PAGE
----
When it comes to hosting your own blog, few packages can trump WordPress. The install shouldn’t take more than 10 minutes and because WordPress is so popular, literally hundreds of developers are building extensions and themes for it. Make sure you have your database info at hand, as you will have to enter this info into a text file to install WordPress.


Another blogging tool that is more flexible than WordPress, but also a bit harder to use, is Drupal. The installation, too, is very easy, and Drupal has a highly active developer community and hundreds of addons and themes. For most users, WordPress does the trick, but if you want to experiment with different blogging platforms, Drupal is a good place to start.

Photo Sharing


We like to stay in control of our own photos, and our favorite application to host photos on our own sites is Menalto’s Gallery (note, btw, that WordPress now also has some good features for doing photo-blogs). Gallery is extremely flexible and powerful, but setting up your own page is actually quite easy (the install instructions make it look harder than it is). With Gallery, you can set up and modify your themes, control access to your photos, and thanks to the Gallery Remote, uploading pictures to it is extremely easy.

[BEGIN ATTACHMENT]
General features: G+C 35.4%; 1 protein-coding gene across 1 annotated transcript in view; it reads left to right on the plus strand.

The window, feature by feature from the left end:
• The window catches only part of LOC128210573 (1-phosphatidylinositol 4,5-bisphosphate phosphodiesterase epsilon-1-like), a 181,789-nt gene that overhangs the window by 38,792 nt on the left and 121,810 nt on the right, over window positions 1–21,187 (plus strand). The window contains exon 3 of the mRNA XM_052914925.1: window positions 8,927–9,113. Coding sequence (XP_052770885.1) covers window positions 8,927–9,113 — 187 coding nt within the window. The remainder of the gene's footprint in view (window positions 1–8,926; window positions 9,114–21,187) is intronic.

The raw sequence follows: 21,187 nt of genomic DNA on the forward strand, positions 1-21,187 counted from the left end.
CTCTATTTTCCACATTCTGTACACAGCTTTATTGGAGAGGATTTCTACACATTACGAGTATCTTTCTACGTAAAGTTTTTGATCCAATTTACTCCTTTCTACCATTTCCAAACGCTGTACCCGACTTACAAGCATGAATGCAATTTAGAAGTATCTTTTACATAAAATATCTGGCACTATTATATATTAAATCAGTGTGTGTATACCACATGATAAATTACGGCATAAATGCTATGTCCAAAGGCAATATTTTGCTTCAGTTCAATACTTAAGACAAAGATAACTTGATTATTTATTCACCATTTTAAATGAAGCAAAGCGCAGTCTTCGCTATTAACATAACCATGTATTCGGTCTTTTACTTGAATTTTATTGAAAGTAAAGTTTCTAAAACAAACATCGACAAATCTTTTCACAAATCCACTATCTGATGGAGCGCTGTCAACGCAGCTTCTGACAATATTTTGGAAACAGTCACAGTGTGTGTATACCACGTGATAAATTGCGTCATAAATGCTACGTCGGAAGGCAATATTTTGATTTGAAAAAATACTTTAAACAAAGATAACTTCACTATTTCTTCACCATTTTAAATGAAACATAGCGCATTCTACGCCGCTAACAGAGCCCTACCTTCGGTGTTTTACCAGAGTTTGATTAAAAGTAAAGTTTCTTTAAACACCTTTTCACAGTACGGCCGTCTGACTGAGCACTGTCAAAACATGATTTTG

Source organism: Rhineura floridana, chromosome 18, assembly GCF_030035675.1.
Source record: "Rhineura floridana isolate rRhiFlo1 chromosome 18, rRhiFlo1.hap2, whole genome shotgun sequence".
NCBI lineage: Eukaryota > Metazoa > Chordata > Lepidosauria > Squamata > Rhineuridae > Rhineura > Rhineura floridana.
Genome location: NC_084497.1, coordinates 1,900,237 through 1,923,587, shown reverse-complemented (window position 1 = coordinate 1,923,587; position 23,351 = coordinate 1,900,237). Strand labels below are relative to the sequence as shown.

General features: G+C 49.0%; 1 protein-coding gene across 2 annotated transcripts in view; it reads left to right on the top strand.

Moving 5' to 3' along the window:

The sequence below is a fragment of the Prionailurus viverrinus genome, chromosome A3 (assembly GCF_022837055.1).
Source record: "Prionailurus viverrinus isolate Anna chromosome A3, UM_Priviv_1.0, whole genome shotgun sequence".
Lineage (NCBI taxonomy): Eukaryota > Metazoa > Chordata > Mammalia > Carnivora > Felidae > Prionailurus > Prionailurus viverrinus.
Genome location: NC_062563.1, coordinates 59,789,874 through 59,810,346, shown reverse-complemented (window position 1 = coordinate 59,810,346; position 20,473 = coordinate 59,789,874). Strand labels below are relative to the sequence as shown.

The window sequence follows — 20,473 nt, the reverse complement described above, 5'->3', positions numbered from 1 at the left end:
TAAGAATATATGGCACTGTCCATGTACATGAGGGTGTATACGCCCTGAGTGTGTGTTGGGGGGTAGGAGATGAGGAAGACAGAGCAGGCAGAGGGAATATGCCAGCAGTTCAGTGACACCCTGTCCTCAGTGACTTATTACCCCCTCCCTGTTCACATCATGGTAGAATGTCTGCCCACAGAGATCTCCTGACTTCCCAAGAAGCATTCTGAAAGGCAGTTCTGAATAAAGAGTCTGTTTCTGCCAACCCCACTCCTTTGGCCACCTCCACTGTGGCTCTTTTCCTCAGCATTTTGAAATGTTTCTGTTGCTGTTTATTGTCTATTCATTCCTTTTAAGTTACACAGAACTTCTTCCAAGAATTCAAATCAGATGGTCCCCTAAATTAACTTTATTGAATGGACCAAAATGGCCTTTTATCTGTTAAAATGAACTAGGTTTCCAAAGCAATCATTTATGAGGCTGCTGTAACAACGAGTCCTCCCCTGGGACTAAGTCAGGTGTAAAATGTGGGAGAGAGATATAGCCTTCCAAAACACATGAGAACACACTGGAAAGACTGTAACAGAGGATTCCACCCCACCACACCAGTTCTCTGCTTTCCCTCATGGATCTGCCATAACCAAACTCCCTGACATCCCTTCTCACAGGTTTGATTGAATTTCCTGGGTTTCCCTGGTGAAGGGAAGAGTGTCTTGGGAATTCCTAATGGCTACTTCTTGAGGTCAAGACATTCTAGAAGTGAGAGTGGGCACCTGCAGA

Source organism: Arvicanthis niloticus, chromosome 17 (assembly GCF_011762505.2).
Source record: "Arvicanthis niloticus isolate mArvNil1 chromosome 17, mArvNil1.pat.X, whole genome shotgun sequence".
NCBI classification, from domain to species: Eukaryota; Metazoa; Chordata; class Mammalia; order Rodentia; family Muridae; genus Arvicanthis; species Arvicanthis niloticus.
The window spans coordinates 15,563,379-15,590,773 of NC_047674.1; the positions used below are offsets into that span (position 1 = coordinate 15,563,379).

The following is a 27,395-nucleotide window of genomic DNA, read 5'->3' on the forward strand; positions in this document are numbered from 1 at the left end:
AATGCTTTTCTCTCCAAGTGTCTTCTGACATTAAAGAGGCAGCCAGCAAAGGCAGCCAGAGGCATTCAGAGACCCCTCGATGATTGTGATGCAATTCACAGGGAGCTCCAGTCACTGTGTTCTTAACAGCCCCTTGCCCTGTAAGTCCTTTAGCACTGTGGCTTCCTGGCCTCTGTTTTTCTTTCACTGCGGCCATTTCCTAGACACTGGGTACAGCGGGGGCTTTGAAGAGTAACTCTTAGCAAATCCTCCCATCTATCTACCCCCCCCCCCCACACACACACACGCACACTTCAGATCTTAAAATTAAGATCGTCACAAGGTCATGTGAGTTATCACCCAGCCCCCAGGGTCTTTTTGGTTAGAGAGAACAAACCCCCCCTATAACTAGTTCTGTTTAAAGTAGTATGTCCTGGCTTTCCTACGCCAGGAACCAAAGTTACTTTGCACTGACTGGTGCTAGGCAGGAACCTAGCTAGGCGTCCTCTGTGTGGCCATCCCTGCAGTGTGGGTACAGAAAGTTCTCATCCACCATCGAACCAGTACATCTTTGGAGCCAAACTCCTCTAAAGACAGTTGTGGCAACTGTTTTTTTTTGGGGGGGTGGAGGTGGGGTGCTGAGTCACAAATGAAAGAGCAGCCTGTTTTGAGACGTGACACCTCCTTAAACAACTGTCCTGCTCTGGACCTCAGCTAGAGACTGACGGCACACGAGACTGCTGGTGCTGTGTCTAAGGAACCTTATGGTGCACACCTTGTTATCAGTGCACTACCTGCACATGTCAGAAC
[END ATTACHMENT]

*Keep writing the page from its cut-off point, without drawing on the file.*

We love FriendFeed, but sometimes you don’t want to host your own lifestream (it’s your life, after all…). That’s where Sweetcron comes in. Sweetcron (see an example here), can import your diggs, twitter messages, YouTube favorites, blog posts, etc. and lets you display them on your own site.

Social Network


Want to host your own social network for a club or class? Elgg is the way to go. While it’s a powerful package, installation is as easy as installing WordPress. Elgg comes with every feature you expect from a social network: profile pages, activity feeds, blogs, forums, bookmarks, etc.

What do You Run On Your Servers?

Do you have your own favorite software packages that you run on your servers? Maybe a wiki, a Digg clone, or a micro-blogging service? Let us know in the comments.

CC-licensed picture of tools was used courtesy of Flickr user flattop341.